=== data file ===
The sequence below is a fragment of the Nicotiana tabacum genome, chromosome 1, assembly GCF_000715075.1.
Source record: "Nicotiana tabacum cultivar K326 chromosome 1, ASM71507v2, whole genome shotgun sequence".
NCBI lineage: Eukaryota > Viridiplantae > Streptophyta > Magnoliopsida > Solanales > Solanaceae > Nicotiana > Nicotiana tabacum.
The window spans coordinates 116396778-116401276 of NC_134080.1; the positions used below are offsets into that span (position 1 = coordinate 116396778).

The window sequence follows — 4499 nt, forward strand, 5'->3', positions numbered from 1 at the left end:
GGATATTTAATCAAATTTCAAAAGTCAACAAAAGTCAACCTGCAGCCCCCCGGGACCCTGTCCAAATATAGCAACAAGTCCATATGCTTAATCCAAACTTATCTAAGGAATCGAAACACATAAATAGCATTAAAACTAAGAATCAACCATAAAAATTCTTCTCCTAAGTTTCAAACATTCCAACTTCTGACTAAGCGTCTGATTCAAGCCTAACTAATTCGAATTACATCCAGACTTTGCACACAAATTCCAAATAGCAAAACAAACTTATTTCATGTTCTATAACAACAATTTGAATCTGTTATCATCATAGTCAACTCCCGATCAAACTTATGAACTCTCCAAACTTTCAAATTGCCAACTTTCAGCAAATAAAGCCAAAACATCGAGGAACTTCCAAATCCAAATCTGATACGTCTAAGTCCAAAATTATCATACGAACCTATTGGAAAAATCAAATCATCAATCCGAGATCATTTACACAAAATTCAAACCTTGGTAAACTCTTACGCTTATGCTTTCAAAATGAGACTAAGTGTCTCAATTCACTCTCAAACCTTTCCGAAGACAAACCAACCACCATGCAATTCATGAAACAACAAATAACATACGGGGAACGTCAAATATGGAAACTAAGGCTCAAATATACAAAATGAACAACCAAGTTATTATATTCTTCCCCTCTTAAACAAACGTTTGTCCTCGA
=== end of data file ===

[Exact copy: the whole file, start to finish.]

The sequence below is a fragment of the Nicotiana tabacum genome, chromosome 1, assembly GCF_000715075.1.
Source record: "Nicotiana tabacum cultivar K326 chromosome 1, ASM71507v2, whole genome shotgun sequence".
NCBI lineage: Eukaryota > Viridiplantae > Streptophyta > Magnoliopsida > Solanales > Solanaceae > Nicotiana > Nicotiana tabacum.
The window spans coordinates 116396778-116401276 of NC_134080.1; the positions used below are offsets into that span (position 1 = coordinate 116396778).

The window sequence follows — 4499 nt, forward strand, 5'->3', positions numbered from 1 at the left end:
GGATATTTAATCAAATTTCAAAAGTCAACAAAAGTCAACCTGCAGCCCCCCGGGACCCTGTCCAAATATAGCAACAAGTCCATATGCTTAATCCAAACTTATCTAAGGAATCGAAACACATAAATAGCATTAAAACTAAGAATCAACCATAAAAATTCTTCTCCTAAGTTTCAAACATTCCAACTTCTGACTAAGCGTCTGATTCAAGCCTAACTAATTCGAATTACATCCAGACTTTGCACACAAATTCCAAATAGCAAAACAAACTTATTTCATGTTCTATAACAACAATTTGAATCTGTTATCATCATAGTCAACTCCCGATCAAACTTATGAACTCTCCAAACTTTCAAATTGCCAACTTTCAGCAAATAAAGCCAAAACATCGAGGAACTTCCAAATCCAAATCTGATACGTCTAAGTCCAAAATTATCATACGAACCTATTGGAAAAATCAAATCATCAATCCGAGATCATTTACACAAAATTCAAACCTTGGTAAACTCTTACGCTTATGCTTTCAAAATGAGACTAAGTGTCTCAATTCACTCTCAAACCTTTCCGAAGACAAACCAACCACCATGCAATTCATGAAACAACAAATAACATACGGGGAACGTCAAATATGGAAACTAAGGCTCAAATATACAAAATGAACAACCAAGTTATTATATTCTTCCCCTCTTAAACAAACGTTTGTCCTCGA